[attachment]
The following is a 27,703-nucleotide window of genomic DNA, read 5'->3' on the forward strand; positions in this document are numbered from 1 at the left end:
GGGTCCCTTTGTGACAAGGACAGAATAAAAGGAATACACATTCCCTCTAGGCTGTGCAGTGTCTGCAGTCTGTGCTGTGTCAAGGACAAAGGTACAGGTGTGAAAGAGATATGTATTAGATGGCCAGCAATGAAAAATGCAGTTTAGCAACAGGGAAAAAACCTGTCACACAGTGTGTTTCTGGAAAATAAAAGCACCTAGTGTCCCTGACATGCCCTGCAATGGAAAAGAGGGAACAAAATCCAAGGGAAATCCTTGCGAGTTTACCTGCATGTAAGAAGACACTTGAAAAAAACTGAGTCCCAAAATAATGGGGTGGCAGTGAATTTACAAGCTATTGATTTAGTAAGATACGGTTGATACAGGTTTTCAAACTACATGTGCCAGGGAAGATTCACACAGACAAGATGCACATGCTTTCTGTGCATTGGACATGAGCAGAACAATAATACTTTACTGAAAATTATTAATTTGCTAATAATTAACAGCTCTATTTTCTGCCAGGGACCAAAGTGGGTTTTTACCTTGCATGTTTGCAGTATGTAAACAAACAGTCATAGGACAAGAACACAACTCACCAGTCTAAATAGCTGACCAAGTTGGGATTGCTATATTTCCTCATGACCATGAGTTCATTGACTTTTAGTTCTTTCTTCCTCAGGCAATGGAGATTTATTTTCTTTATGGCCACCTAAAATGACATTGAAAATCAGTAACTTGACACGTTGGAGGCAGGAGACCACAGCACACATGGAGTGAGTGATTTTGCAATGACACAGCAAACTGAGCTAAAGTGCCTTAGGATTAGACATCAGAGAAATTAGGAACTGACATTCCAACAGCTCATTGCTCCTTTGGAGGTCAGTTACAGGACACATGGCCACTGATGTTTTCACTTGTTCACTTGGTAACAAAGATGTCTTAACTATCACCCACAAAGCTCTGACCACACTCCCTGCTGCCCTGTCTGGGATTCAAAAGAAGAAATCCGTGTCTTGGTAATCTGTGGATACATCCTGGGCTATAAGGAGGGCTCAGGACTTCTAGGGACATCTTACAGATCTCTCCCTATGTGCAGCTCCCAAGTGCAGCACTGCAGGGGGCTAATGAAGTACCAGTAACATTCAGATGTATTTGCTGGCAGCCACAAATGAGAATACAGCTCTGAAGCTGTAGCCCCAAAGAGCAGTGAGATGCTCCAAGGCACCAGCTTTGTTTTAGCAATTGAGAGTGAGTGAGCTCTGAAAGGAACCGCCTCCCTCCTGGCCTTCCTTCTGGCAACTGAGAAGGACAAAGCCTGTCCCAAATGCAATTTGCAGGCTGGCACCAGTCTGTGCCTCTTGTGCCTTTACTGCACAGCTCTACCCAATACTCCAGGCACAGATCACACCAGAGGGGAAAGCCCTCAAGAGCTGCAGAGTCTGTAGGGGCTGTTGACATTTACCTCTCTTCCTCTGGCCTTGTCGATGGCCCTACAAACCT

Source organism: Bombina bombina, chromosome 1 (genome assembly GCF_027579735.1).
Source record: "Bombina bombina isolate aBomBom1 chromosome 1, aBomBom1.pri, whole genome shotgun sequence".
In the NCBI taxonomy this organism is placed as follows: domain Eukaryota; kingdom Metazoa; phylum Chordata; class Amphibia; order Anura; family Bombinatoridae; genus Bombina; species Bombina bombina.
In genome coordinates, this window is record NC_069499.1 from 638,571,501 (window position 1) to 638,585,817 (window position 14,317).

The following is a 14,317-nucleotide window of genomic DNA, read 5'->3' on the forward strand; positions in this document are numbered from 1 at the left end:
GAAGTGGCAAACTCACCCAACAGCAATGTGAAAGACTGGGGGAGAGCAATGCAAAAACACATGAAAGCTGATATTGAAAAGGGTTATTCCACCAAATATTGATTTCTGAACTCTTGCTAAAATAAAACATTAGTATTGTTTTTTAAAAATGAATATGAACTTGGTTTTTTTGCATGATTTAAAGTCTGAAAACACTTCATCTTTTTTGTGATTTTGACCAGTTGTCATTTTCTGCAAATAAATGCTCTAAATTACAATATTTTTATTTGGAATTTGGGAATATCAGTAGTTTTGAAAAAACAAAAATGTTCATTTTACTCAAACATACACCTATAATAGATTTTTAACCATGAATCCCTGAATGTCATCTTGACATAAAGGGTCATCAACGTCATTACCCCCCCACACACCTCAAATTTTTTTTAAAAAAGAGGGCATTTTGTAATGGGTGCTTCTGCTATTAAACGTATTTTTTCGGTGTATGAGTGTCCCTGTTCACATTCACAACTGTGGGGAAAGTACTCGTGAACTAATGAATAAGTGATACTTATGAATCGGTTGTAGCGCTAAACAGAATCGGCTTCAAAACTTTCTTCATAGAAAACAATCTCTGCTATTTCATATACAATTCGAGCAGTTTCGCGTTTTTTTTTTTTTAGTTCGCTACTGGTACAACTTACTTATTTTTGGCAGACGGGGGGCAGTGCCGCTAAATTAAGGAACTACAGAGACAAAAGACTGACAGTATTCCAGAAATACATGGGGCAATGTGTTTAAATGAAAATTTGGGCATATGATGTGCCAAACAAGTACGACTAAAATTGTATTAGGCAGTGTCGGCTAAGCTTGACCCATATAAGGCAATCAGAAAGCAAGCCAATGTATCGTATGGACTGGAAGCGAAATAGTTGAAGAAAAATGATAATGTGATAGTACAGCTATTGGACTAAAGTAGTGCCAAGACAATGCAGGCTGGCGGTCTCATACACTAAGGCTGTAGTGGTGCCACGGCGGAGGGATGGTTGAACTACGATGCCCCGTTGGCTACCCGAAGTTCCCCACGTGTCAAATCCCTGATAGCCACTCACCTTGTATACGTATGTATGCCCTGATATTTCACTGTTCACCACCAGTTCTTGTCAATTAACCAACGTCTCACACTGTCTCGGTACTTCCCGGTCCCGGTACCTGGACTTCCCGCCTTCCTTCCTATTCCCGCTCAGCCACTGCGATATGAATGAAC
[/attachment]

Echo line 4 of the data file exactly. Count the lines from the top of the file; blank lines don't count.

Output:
Source record: "Bombina bombina isolate aBomBom1 chromosome 1, aBomBom1.pri, whole genome shotgun sequence".